Nepali Times Asian Paints
ARTHA BEED
Economic Sense
Deadend nation


ARTHA BEED


KOLKATA-The brief escapist interlude that Prashant Tamang provided is over. Dasain is eagerly awaited, but the situation in the tarai, the petrol shortage and the postponement of elections has dampened everyone's spirits.

Here in Kolkata, the Beed has been chatting with analysts of the Nepali-Gorkali politics. The feeling is that Gorkhaland separatists have allowed the Prashant phenomenon to get into their heads and are planning to start up the agitation. So, we have nothing but political uncertainty to look forward to on both sides of the Mechi border. Business organizations fail when they shift the goal posts of their vision and objectives. The way PKD, BB & Co have now shunned their business objective of holding the constituent assembly election, they have become like a manufacturer who is marketting a product that it doesn't want to sell anymore. Like in business, the cost of changing objectives can be very high.

Businesses also use unscrupulous ways to tame the competition, just as ruthless politicians do. The Maoists have tried to do the same in intimidating the media, but it is difficult to do that and also keep one's own organisation and credibility intact. The fight for justice, inclusion and the voices of the marginalised has suddenly lost its most committed crusader.

The Beed gives up trying to predict what will happen next. The situation is so fluid anything could happen. The bear run in the stock market and the sudden lull in land transactions should serve as a warning. The new-found zeal amongst the tourism entrepreneurs has also been shaken and everyone has their fingers crossed about political uncertainty during the autumn season.

The absence of governance and the more worrying absence of government from large parts of the country is doing nothing to boost investor confidence. We move from one Power Summit to another Power Summit with more hours of power cuts. People in government blatantly lie and don't keep commitments, they should expect even the investors who are here to leave in disgust.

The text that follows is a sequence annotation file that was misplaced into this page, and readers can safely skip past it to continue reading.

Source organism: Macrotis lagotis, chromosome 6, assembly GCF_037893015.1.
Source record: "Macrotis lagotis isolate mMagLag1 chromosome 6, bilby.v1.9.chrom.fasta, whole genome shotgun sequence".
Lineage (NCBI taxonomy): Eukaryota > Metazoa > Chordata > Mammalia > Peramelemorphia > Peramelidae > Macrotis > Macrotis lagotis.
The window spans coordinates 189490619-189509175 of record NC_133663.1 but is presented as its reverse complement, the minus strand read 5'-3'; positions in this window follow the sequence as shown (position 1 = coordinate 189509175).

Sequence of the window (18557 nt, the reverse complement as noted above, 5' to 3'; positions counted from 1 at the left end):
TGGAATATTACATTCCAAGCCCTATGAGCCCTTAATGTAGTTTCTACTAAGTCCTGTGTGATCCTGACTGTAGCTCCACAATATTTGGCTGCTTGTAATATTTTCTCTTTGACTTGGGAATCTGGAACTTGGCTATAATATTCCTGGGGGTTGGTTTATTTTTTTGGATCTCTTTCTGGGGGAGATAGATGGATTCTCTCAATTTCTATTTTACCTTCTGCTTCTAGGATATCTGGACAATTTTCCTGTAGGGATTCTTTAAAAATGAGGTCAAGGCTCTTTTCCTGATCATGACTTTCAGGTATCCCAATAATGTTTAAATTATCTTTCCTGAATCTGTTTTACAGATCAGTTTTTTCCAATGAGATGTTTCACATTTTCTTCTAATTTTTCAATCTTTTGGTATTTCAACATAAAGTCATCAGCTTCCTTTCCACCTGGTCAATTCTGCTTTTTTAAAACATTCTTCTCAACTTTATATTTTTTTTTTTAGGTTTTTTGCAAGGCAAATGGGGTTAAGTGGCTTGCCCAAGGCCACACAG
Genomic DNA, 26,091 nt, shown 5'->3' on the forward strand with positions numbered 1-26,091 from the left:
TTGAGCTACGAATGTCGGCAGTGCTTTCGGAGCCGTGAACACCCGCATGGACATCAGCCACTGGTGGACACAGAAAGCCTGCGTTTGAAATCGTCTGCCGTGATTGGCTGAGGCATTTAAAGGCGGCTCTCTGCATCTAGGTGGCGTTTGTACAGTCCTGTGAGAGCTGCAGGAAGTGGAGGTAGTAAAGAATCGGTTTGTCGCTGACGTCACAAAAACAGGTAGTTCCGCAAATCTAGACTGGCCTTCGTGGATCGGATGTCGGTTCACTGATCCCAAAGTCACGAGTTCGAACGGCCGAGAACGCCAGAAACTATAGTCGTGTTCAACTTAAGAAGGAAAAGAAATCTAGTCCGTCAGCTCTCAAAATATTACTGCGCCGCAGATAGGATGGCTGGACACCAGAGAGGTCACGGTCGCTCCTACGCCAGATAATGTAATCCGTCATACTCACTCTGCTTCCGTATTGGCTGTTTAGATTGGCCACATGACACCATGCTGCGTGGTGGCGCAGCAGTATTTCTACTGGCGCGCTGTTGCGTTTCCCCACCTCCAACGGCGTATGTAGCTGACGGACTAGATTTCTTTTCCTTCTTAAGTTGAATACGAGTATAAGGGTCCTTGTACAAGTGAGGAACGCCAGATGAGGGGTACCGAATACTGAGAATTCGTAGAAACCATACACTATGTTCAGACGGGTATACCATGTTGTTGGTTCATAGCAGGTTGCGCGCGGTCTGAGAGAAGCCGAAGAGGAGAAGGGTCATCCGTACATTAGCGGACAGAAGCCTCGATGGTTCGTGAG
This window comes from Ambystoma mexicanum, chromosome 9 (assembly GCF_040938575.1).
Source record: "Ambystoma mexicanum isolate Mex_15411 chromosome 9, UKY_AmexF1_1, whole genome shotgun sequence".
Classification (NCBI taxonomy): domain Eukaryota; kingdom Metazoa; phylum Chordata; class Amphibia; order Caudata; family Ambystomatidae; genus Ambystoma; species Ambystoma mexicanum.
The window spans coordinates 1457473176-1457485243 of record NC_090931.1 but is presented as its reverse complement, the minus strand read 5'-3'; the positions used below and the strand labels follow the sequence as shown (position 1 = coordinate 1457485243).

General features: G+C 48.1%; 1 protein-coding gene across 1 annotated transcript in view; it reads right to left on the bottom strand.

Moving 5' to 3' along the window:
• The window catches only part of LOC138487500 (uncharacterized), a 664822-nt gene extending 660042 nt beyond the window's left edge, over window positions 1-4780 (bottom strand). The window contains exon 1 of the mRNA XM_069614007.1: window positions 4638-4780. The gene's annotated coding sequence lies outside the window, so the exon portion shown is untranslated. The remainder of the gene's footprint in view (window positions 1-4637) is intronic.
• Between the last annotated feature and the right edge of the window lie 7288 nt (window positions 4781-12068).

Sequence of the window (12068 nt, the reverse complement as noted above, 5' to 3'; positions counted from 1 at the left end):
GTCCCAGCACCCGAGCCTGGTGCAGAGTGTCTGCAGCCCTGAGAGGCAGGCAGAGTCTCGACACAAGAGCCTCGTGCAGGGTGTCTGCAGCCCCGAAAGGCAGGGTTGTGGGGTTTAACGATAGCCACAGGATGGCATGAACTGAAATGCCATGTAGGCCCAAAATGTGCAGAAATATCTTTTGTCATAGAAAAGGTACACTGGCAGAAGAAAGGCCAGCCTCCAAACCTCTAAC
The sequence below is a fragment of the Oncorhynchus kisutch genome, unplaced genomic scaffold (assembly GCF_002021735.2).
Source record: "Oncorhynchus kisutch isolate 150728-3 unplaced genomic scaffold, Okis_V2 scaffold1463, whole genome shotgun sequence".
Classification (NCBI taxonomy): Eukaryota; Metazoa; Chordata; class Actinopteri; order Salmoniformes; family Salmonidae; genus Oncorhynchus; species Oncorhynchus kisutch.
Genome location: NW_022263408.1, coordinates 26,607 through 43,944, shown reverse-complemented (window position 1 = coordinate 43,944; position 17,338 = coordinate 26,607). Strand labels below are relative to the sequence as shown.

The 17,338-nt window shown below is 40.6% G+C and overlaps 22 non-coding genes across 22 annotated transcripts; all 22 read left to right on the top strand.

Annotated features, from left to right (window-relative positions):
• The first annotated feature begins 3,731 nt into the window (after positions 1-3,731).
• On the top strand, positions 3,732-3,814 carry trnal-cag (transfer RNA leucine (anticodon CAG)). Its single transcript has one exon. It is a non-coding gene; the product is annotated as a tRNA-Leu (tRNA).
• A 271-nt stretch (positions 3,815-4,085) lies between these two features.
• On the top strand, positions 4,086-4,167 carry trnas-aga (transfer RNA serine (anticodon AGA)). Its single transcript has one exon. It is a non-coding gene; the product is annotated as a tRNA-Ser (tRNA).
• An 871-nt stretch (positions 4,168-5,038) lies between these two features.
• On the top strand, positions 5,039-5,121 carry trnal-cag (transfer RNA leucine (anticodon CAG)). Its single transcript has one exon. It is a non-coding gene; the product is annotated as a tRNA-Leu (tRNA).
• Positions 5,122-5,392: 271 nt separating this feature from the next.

We cannot talk about doing infrastructure projects when one cannot buy insurance policies in the global market that can cover the risk in Nepal. Nepal had lost on a lot of opportunities due to the political wrangling that began even before the war. The political myopia then was staggering, today it's just more of the same. It's as if the war never happened. A country with very good prospects and great potential is slipping further and further back in all global rankings. Pretty soon we won't even make it to the charts.

What the people of Nepal (and not Kathmandu) need are opportunities of engagement in enterprises, self-employment and jobs in infrastructure projects, not endless political wrangling. We should be working to make the UN redundant so they can pack up their bags and leave ASAP. We need multinationals to invest so they can harness Nepali resources and talents, so they don't have to go abroad to work for meager salaries.

What Nepal needs are opportunities for the growing population of Nepali youth who have a more global perspective and are more competitive than before. In these uncertain times, the people who can deliver certainty emerge as heroes. The king had an opportunity five years ago which he squandered. Everyone needs to learn from that lesson.

Dasain is celebration time after all, but it is better to drink to certainty than the pains of uncertainty!

Wishing readers a sacrifice-free Dasain; more slaughtering will not deliver a better Nepal!

www.arthabeed.com



LATEST ISSUE
638
(11 JAN 2013 - 17 JAN 2013)


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